Research at the RBML | A. Brad Schwartz on Ed Murrow and Fred Friendly

Historian Brad Schwartz recently visited the RBML as part of his research on legendary broadcaster Edward Murrow. Currently a graduate student at Princeton, Brad delved into the RBML’s rich journalism collections and oral histories of journalists. Below he describes how his visit to the RBML fits into his ongoing project, Newsman: Edward R. Murrow and the Invention of Truth.


What brings you to Columbia’s Rare Book & Manuscript Library? 

I visited the Rare Book & Manuscript Library primarily to explore its journalism history collections, as well as the wealth of oral history material dealing with the mass media. One of the main characters in the story I’m trying to tell, Fred W. Friendly, taught at Columbia’s Graduate School of Journalism for several years, so it’s fitting that the bulk of his personal archive ended up at the university. That collection served as the primary, though by no means only, reason for my visit.

My first visit to the RMBL was about a decade ago, when I was working on turning my undergraduate thesis project into what became my first book: Broadcast Hysteria: Orson Welles’s War of the Worlds and the Art of Fake News. That gave me my first experience with the media history collections at Columbia, and after a gap of far too many years, I was glad to return!

What have you found? Did you come here knowing this material was here?

I had gone through the online finding aids before my visit and had more than a general idea of what I might find, but there is no substitute for actually opening the folders and seeing what they contain. Sticking with the Friendly papers as an example, I expected to find transcripts of the television broadcasts he co-produced with Edward R. Murrow, the primary subject of my research, and correspondence relating to the same, but the amount of actual production documents from their various collaborations surprised (and delighted) me.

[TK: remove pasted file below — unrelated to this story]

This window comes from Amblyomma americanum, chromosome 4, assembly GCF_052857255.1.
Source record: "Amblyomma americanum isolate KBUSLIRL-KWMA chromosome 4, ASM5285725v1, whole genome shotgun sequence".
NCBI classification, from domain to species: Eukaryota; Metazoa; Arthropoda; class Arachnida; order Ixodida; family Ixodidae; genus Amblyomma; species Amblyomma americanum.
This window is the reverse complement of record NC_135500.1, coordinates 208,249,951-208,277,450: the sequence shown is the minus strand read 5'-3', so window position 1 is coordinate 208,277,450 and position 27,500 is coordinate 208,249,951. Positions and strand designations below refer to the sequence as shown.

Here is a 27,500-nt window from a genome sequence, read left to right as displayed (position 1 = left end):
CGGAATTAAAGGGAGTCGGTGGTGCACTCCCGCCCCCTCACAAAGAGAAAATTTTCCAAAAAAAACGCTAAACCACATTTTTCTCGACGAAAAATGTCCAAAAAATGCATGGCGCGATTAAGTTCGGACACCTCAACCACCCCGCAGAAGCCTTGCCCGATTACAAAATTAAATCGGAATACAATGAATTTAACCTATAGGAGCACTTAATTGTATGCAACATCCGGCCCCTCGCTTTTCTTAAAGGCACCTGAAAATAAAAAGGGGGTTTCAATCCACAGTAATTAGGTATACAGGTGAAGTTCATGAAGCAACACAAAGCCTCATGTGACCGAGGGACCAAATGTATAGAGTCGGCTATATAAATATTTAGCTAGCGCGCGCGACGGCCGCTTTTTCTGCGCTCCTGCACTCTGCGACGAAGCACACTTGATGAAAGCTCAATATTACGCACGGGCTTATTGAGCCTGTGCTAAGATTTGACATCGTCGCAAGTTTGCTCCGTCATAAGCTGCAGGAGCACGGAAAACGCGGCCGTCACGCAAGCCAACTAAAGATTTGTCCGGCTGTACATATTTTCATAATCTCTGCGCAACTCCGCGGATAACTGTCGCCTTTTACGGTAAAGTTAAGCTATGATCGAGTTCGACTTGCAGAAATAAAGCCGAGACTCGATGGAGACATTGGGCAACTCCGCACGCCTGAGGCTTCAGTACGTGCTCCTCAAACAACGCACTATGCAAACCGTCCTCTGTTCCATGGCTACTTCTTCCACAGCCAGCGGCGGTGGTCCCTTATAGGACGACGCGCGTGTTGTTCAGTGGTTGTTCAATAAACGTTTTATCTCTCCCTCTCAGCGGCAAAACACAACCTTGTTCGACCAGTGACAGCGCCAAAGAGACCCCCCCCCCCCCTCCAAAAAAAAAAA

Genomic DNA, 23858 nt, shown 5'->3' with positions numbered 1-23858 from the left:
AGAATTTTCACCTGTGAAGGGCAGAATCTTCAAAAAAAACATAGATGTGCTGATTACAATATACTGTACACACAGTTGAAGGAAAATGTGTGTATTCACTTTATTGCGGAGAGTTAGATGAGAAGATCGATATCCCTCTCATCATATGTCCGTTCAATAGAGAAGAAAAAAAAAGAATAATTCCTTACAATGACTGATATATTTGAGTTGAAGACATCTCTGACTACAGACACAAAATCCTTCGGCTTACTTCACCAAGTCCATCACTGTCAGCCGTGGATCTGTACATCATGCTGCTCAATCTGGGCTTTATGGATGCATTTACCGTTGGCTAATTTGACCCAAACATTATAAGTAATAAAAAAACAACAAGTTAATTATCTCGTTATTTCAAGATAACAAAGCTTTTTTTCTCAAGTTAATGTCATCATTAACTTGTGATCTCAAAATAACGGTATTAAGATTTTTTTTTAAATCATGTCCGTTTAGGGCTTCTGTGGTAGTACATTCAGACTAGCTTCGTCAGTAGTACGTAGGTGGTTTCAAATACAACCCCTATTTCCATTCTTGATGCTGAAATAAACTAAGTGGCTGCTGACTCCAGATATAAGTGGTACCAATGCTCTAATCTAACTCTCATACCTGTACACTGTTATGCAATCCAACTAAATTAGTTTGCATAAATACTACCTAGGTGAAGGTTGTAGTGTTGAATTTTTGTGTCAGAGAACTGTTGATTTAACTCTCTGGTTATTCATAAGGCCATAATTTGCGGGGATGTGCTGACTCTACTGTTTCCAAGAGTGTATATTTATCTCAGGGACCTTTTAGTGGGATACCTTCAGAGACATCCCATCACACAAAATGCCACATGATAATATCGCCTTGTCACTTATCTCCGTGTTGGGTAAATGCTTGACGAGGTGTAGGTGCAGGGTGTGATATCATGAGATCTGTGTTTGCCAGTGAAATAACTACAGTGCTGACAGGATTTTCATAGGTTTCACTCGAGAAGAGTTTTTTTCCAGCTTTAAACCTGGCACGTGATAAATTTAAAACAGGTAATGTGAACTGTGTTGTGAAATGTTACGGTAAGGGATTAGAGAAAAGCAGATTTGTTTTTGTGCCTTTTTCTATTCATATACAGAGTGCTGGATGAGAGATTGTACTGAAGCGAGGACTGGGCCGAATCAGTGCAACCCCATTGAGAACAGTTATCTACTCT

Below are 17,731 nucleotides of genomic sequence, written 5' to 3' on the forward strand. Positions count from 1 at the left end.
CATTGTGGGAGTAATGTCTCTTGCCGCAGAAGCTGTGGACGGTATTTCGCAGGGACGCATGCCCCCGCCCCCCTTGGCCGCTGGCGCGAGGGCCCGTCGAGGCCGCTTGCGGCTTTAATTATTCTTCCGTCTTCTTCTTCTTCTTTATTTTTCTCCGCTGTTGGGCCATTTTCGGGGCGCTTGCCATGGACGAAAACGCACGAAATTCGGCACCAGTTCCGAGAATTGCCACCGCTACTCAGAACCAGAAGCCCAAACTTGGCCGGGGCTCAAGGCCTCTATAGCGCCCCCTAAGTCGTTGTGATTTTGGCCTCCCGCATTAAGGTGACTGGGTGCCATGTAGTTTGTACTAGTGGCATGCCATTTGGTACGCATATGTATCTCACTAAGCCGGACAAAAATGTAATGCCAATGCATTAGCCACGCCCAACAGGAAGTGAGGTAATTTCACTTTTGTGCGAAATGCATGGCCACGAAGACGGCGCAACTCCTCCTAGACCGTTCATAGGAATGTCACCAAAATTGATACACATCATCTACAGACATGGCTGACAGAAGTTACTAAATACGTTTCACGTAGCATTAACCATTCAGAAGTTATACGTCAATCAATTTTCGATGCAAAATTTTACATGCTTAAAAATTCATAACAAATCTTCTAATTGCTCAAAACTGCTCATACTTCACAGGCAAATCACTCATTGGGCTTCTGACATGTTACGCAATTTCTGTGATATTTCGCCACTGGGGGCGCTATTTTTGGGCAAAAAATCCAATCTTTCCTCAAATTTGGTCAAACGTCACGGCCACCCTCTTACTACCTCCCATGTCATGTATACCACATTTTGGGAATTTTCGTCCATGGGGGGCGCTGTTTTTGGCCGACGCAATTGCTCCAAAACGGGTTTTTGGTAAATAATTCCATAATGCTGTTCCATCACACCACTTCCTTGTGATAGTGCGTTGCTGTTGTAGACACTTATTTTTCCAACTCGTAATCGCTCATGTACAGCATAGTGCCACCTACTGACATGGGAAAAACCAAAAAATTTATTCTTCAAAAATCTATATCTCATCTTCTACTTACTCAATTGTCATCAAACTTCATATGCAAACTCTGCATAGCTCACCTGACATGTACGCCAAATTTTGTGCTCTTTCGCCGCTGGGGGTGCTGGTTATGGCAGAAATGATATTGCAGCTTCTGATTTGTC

The best moments in doing this sort of research are when you find something you didn’t expect, and that often happens when you look into something either as a total shot in the dark or, in this case, when you request the wrong box. I visited the RBML primarily interested in the famous TV series Murrow and Friendly co-produced, See It Now, but through my own carelessness I asked for and received a box containing material on one of their earlier collaborations, a series of record albums with a similar title, I Can Hear It Now. Deciding I might as well make use of what was in front of me, I went through the box and found a memo from Murrow to Friendly, where he lays out his ideas for writing the liner notes (which he called a “foreword”) to one of these albums. (This document is titled “about the foreword,” in box 167, “CBS Recordings- I Can Hear It Now 1933-1945 – Script Drafts” folder, of the Friendly Papers [MS# 1417]). In describing his approach to the album, Murrow outlined some aspects of his reporting philosophy that I’d never seen him articulate elsewhere, and that changed how I thought about how he and Friendly approached bringing their partnership to the screen. So requesting the wrong box turned out to be the happiest of accidents!

What advice do you have for other researchers or students interested in using RBML’s special collections?

The first advice I would give future researchers would be to make extensive use of the online finding aids, which in my experience have been very detailed and of great help in winnowing down the library’s vast collections into what is most directly relevant to my project. On a purely practical level, especially for researchers coming in from out of town, the 1 train is a nice, direct way to get to Columbia’s campus. Coming in from Princeton, I was initially unsure I’d be able to easily make it that far uptown from Penn Station, but the 1 (almost) never let me down, with one weather-related exception. And finally, as is true with all archival research, always be open to being surprised. You never know what you might find in a folder that doesn’t seem relevant, or even in a box you didn’t mean to request, so take a look if time allows.